Addiction 101 - The Realities of Addiction
Updated: Oct 26
Addiction does not discriminate. Across the globe, people struggle to cope with a variety of experiences in life. Through misusing substances and activities that can become compulsive and dangerous, we avoid the problems and no longer have interest in seeking answers. The negative effects can be biological, emotional, cognitive, social, and/or spiritual that involve individuals, families, work, and communities.
The range of substances and activities that can become problematic or addictive are: alcohol, marijuana, illegal or street drugs, prescription drugs including pain medications, gambling, video gaming, pornography, sex, and/or eating. Many people are caught up by one or more of these.
Most people engage in the above activities without harm, so how could you recognize if you have a problem? Four factors to consider are:
NEGATIVE CONSEQUENCES: When you continue to use despite negative impacts on work, family, social relationships, unpaid bills, and/or physical health.
TIME WASTED: When the activity is how most of your life is spent, this includes time spent thinking about, planning, obtaining and engaging in the activity.
TOLERANCE: When you need to use more of the substance or activity to get the same good feelings.
DEPENDENCE: When you feel sick or anxious when you are not using the substance or activity.
Addiction problems can range from mild (embarrassment, loss of money) to severe (homelessness, death). It can be compulsive (can’t control the urge to use), psychological (isolation, change or avoid emotional states), cognitive (belief you can’t live without it), or physical (craving, withdrawing the substance or activity leads to pain and suffering).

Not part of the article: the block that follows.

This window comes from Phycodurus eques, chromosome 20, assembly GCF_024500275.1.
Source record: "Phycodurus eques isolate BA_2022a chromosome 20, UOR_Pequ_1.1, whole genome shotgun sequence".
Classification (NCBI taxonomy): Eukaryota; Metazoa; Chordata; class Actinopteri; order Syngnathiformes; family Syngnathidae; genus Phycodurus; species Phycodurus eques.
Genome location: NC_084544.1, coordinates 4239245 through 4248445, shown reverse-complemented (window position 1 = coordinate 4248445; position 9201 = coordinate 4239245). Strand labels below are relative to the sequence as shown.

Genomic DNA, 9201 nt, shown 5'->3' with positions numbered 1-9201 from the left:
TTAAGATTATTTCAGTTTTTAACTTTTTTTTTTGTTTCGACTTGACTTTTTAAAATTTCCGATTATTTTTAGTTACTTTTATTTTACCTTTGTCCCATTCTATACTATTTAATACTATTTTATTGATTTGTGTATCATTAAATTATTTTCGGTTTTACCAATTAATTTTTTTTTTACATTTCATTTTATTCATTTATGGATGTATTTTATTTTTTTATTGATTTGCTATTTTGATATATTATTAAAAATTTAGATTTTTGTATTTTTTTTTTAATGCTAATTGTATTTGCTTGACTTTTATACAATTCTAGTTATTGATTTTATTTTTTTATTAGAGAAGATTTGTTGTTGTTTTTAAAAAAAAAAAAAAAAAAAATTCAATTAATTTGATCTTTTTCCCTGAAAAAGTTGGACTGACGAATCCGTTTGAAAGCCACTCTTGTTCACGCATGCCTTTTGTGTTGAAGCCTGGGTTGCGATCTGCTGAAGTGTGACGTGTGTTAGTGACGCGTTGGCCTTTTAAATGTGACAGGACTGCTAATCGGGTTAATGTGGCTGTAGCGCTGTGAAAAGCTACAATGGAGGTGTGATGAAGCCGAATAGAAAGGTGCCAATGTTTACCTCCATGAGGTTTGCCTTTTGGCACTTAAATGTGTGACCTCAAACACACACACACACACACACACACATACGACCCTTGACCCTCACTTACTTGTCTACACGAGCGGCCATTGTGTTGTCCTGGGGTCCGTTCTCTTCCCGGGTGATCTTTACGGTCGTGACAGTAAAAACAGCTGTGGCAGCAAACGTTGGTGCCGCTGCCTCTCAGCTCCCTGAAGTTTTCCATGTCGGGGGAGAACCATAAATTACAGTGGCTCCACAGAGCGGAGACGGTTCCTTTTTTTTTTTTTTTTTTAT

Usually, the issue causing the core difficulty preceded the addiction. It might have occurred in childhood or adulthood: abandonment or neglect, head injuries, trauma (sexual, physical, or emotional abuse) or untreated mental illness beginning in childhood or adolescence. Often, there have been injuries in primary childhood or adult attachment relationships (see my previous blogs on attachment) that both precede and follow addiction.
Identifying triggers that precede the use of an addictive substance or activity is very important. It might be a situation (other users, stress, places you’ve used before), a feeling (boredom, loneliness, worthlessness), a thought (who cares, one more won’t hurt, I won’t get caught) and/or event (argument with family, accident, criticism at work).
The good news is we understand lots about the neurosciences of what complicates addiction and facilities recovery. There are many resources for recovery from self-help groups to out-patient and residential treatment.
If you have concerns about your misuse or addiction to substances or activities, reach out for help today.
My next blogs will look at relationships, recovery (including mindfulness), and relapse.